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How the program works is that the user sends 2 inputs over (userinput and passwordinput). These are compared against the filename of a textfile (which is the username) and the context (which is the hashed password). The passwordinput gets hashed and if it returns the same as the hashed original password "Access Granted" gets printed. If it doesn't match it prints "Wrong Password!1!!" if the filename doesn't exist it then prints "Username not found." This program is just me playing around with hashlib and trying to find out ways to store passwords on my website, I would like to know more secure ways of writing this code and vulnerabilities

import os
import hashlib

username = "coolcat"
password = "my secret password!!"

result = hashlib.sha256(password.encode("utf-8"))

if not os.path.exists(f"{username}.txt"):
    open(f"{username}.txt", 'w').close()
with open(f"{username}.txt", "w") as file:
   file.write(str(result.digest()))

userinput = input("Your username please : ")
passwordinput = input("Your password please : ")
resulte = hashlib.sha256(passwordinput.encode("utf-8"))
print(str(resulte.digest()))
try :
    with open(f"{userinput}.txt", "r") as file:
        hashed = file.read()
    print(hashed)

    if hashed == str(resulte.digest()):
        print("Access Granted")
    if hashed != str(resulte.digest()):
        print("Wrong password!!")
except FileNotFoundError :
    print("Username not found!!1!")
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WET -vs- DRY

As it stands, your code is very WET (Write Everything Twice). hashlib.sha256(variable.encode("utf-8")) appears twice, and str(variable.digest()) appears four times!

DRY (Don't Repeat Yourself) up your code, by using functions:

def password_hash(password: str) -> str:
    result = hashlib.sha256(password.encode("utf-8"))
    return str(result.digest())

If and if not

Consider these two back-to-back if statements:

    if hashed == str(resulte.digest()):
        print("Access Granted")
    if hashed != str(resulte.digest()):
        print("Wrong password!!")

Assuming resulte.digest() doesn't return different results each time it is called, is there any way to get to both print statements, or neither? No. If you get to the first, you won't get to the second and vise versa. The else clause is used in these cases:

    if hashed == str(resulte.digest()):
        print("Access Granted")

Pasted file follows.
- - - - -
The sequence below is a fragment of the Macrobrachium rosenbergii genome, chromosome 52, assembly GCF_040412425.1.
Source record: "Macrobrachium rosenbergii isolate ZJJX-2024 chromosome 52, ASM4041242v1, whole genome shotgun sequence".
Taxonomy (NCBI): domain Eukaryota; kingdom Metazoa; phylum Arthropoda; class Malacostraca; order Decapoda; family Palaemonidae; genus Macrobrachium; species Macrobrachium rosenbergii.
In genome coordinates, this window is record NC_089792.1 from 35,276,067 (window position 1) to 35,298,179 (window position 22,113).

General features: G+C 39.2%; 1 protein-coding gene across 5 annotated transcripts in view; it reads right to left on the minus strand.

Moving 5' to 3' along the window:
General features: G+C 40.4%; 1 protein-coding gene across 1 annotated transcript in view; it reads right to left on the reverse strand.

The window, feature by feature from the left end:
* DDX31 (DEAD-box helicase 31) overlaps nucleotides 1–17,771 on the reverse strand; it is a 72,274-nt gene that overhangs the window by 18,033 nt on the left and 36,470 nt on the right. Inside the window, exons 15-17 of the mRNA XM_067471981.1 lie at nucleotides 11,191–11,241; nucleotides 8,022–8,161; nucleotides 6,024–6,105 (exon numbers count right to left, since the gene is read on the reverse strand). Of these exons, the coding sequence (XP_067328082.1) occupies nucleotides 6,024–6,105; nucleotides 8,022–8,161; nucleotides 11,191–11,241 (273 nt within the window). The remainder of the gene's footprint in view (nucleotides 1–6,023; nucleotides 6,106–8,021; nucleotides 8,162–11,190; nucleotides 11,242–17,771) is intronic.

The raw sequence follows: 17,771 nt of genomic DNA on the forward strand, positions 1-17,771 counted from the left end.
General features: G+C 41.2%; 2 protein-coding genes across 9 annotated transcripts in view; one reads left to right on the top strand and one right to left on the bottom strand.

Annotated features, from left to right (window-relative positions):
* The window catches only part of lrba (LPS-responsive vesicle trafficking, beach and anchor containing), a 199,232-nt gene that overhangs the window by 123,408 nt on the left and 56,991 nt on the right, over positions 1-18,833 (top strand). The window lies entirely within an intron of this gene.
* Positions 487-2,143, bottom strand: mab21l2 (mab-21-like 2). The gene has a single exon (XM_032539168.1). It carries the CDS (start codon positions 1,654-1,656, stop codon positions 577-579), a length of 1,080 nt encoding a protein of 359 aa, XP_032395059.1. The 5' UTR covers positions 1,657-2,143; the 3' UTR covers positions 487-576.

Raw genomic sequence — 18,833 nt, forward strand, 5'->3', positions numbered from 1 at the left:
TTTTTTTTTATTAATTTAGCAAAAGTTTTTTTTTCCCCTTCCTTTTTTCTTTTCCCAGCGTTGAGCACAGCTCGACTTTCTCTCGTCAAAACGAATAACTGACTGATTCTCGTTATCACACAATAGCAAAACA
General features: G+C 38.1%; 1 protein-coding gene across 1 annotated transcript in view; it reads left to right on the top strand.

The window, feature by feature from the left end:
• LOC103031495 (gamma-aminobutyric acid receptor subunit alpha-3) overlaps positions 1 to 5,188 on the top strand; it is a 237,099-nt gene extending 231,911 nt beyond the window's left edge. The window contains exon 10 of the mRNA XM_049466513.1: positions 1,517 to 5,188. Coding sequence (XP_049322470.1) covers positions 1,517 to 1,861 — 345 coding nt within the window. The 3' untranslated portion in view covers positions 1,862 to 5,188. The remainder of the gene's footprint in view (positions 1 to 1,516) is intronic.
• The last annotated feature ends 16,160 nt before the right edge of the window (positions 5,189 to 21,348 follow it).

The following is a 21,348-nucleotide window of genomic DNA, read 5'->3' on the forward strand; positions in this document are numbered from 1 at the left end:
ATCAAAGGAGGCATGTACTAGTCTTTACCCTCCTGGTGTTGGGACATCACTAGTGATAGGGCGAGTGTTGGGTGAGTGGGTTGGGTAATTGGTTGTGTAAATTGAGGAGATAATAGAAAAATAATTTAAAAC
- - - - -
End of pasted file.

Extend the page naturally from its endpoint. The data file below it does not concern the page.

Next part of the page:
else:
        print("Wrong password!!")

Pointless code

This code is unnecessary.

if not os.path.exists(f"{username}.txt"):
    open(f"{username}.txt", 'w').close()

If the filename does not exist, it attempts to create an empty file by that name. If it does exist, nothing happens.

The very next statement ...

with open(f"{username}.txt", "w") as file:

... opens the file, whether one existed or not, and writes to it. Creating the file ahead of time was pointless.

Reworked code

import os
import hashlib

def password_hash(password: str) -> str:
    result = hashlib.sha256(password.encode("utf-8"))
    return str(result.digest())

username = "coolcat"
password = "my secret password!!"
hashed_password = password_hash(password)

with open(f"{username}.txt", "w") as file:
   file.write(hashed_password)

userinput = input("Your username please : ")
passwordinput = input("Your password please : ")
hashed_passwordinput = password_hash(passwordinput)
print(hashed_passwordinput)
try:
    with open(f"{userinput}.txt", "r") as file:
        hashed = file.read()
    print(hashed)

    if hashed == hashed_passwordinput:
        print("Access Granted")
    else:
        print("Wrong password!!")
except FileNotFoundError:
    print("Username not found!!1!")

Security

This code will read any .txt file that is accessible to the process. If the user can upload a file /tmp/uploads/myhash.txt, then they can give "/tmp/uploads/myhash" as a "user name", type in the required text that hashes to the given result, and be granted access.

You should sanitize the userinput to ensure it only contains valid username characters.

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  • \$\begingroup\$ The security aspect is so clever! \$\endgroup\$ Dec 24 '21 at 11:48

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